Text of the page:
• "Setting Out the Snares for Hackers"
    New York Times (09/06/01) P. E1; Lee, Jennifer 8.

    Computer security researchers have begun compiling the information gleaned from "honeynets," networks set up to monitor hackers' activities. So far, the studies have given psychologists, corporate technology officers, and government agents greater insight into the methods and minds of black hat hackers. One large study, the Honeynet Project, set up by a network of interested individuals in the security sector, recently published a paper on their findings, including statistics that show 60% to 80% of hackers compromise systems for prestige while 10% to 20% do so for money. A book entitled "Know Your Enemy" is also being prepared, and will instruct individuals and companies about the motives and common traits of black hat hackers. Institutions such as the University of Pennsylvania and the Naval Postgraduate School in Monterey, Calif., have also begun their own honeynet projects.
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  • "European Parliament Adopts Echelon Report"
    Computerworld Online (09/05/01); Meller, Paul

    The European Parliament accepted a report today confirming the existence of Echelon, a surveillance network the U.S. is using to tap into electronic messages mainly through satellite communications. Such activity constitutes a violation of the European Convention on Human Rights, the Parliament declared. Although the report supplies no actual evidence of industrial espionage, it notes that intelligence officers were listening in on the proceedings of several commercial contracts, such as a $6 billion deal between Airbus Industrie and the government of Saudi Arabia. The report says that "Echelon states have access to only a very limited proportion of cable and radio communications, and, owing to the large numbers of personnel required, can analyze only a limited proportion of those communications." Nevertheless, the Parliament is calling for the encryption of all email as one way to block Echelon. It is also advising the U.S. to adhere to the European Convention on Human Rights.

  • "For Asia's Weak Tech Sector, H-P's Deal Means Job Cuts and Outsourcing Turmoil"
    Wall Street Journal (09/06/01) P. B10; Uimonen, Terho; Guth, Robert A.; Cukier, K.N.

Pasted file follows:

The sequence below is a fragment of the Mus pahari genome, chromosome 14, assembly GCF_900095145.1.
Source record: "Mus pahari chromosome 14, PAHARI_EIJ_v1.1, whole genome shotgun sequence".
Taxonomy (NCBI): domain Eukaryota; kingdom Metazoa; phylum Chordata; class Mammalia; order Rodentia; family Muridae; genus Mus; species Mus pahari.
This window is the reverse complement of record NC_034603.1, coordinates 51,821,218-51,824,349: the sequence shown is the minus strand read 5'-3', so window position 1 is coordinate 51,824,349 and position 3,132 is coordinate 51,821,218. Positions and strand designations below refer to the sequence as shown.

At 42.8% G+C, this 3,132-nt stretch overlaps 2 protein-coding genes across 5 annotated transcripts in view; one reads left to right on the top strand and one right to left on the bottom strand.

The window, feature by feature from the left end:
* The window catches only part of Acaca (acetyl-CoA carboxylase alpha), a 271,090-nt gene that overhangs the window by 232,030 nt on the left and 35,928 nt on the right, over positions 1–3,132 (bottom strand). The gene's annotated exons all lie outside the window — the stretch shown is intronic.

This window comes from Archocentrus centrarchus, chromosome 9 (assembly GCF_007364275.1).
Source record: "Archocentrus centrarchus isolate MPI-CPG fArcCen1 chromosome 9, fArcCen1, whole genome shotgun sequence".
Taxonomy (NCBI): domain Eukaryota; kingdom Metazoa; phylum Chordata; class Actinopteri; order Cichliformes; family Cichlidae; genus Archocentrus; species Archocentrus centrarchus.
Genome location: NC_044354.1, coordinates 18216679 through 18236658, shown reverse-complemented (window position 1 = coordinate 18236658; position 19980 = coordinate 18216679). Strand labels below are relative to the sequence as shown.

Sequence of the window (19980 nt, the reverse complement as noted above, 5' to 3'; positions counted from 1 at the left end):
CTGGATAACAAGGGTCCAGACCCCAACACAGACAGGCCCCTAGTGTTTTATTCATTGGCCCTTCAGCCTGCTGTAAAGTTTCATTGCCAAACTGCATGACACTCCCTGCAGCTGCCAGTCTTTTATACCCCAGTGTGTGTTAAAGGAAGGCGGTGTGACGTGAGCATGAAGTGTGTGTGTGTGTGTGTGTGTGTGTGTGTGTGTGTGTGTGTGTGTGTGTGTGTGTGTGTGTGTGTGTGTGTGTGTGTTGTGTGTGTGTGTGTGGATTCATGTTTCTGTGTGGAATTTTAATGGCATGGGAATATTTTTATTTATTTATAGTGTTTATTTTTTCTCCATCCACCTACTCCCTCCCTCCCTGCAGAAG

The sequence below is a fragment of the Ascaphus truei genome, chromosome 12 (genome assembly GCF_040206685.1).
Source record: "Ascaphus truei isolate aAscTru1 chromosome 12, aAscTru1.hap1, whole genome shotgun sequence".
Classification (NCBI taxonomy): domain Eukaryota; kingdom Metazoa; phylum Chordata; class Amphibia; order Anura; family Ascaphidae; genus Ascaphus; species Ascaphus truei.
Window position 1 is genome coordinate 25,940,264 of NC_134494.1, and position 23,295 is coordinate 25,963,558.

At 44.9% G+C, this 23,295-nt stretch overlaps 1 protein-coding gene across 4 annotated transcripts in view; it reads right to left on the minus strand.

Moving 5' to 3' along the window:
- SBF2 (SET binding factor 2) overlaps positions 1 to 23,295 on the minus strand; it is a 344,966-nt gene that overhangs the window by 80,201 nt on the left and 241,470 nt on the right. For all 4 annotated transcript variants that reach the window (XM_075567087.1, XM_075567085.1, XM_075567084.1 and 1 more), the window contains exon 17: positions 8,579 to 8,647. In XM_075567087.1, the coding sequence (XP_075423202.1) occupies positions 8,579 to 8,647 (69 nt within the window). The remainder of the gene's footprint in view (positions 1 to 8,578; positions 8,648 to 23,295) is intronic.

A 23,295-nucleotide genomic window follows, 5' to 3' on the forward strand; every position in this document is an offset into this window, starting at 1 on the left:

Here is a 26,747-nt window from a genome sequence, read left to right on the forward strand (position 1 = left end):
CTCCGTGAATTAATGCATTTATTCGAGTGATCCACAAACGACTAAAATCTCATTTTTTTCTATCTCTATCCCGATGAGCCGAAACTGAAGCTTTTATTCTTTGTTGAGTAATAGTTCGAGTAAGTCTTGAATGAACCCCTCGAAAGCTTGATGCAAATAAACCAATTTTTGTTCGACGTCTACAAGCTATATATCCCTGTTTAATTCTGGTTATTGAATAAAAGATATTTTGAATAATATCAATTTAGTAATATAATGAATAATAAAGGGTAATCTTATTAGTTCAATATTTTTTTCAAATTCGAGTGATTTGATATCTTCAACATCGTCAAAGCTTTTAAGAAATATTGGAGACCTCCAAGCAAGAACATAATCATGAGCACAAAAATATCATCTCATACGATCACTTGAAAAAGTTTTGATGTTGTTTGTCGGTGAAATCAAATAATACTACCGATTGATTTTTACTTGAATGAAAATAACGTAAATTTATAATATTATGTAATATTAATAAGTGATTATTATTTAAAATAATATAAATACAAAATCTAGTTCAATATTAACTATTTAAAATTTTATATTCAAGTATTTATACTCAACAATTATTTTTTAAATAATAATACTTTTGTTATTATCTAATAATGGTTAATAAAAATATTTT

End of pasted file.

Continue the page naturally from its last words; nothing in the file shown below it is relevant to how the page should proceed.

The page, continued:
The merger of Hewlett-Packard and Compaq Computer could ripple throughout Asia in the form of 15,000 layoffs and outsourcing consolidation. Two conflicting market breakdowns are vying for space: Compaq's geographical perspective and HP's product line classification; whichever breakdown is ultimately adopted may determine who gets cut. However, the deal may favor HP suppliers, since HP has more outsourcing experience. Both Compaq and HP will manage their own product lines until the merger is complete in the first half of next year. Layoffs in Singapore, where both companies have regional headquarters, are expected. The deal will also boost the level of competition between PC makers in the region. In Japan, the deal could complicate HP's relationship with NEC, which views Compaq as a rival. In general, however, Asian business welcomes the merger and the consolidation it will bring.

  • "Laid-off Tech Workers Helping Non-Profits"
    Associated Press (09/03/01)

    Instead of a severance package, some laid-off Cisco Systems employees are opting to work for a year at non-profit organizations. Under the plan, Cisco pays the employees a third of their former salaries but allows them to retain benefits and stock plans. At the end of the year, the employees get an additional two months salary at the reduced rate and are considered for rehiring. Approximately 80 of the 6,000 Cisco employees laid off in April are taking part in the program, which costs nothing to the non-profits. Non-profit experts say this is the first time a company has paid partial salaries to employees for doing charity work.

  • "Bush Addresses Spam and Online Privacy"
    Reuters (09/05/01)

    The Bush administration is preparing to take an official stance on several problematic Internet issues, including online privacy and spam, according to Nancy Victory, head of the Commerce Department's National Telecommunications and Information Administration. The White House will likely support a delicate approach to these issues, one that would continue to support industry self-regulation and urge the industry to adopt a voluntary framework, Victory says. An announcement on the administration's official tech policy is expected shortly, says Victory. Meantime, FTC Chairman Timothy Muris is expected to announce the FTC's official position on privacy in coming weeks.